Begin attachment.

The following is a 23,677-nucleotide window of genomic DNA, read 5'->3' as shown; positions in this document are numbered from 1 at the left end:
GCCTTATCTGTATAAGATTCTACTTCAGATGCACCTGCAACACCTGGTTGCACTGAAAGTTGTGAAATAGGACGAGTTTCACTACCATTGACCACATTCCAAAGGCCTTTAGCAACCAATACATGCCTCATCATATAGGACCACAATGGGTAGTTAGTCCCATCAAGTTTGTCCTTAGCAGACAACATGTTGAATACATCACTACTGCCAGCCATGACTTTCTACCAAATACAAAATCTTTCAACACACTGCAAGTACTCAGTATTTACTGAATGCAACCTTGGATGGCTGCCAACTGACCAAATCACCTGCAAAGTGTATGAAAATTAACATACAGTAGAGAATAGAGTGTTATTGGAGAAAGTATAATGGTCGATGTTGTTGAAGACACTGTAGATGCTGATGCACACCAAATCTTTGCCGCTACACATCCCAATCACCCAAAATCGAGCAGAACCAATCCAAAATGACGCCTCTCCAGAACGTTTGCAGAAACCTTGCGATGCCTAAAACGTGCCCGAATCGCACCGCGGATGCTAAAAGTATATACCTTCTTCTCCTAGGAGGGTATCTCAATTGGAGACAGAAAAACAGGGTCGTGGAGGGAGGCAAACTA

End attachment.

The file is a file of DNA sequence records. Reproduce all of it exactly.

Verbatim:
The following is a 23,677-nucleotide window of genomic DNA, read 5'->3' as shown; positions in this document are numbered from 1 at the left end:
GCCTTATCTGTATAAGATTCTACTTCAGATGCACCTGCAACACCTGGTTGCACTGAAAGTTGTGAAATAGGACGAGTTTCACTACCATTGACCACATTCCAAAGGCCTTTAGCAACCAATACATGCCTCATCATATAGGACCACAATGGGTAGTTAGTCCCATCAAGTTTGTCCTTAGCAGACAACATGTTGAATACATCACTACTGCCAGCCATGACTTTCTACCAAATACAAAATCTTTCAACACACTGCAAGTACTCAGTATTTACTGAATGCAACCTTGGATGGCTGCCAACTGACCAAATCACCTGCAAAGTGTATGAAAATTAACATACAGTAGAGAATAGAGTGTTATTGGAGAAAGTATAATGGTCGATGTTGTTGAAGACACTGTAGATGCTGATGCACACCAAATCTTTGCCGCTACACATCCCAATCACCCAAAATCGAGCAGAACCAATCCAAAATGACGCCTCTCCAGAACGTTTGCAGAAACCTTGCGATGCCTAAAACGTGCCCGAATCGCACCGCGGATGCTAAAAGTATATACCTTCTTCTCCTAGGAGGGTATCTCAATTGGAGACAGAAAAACAGGGTCGTGGAGGGAGGCAAACTA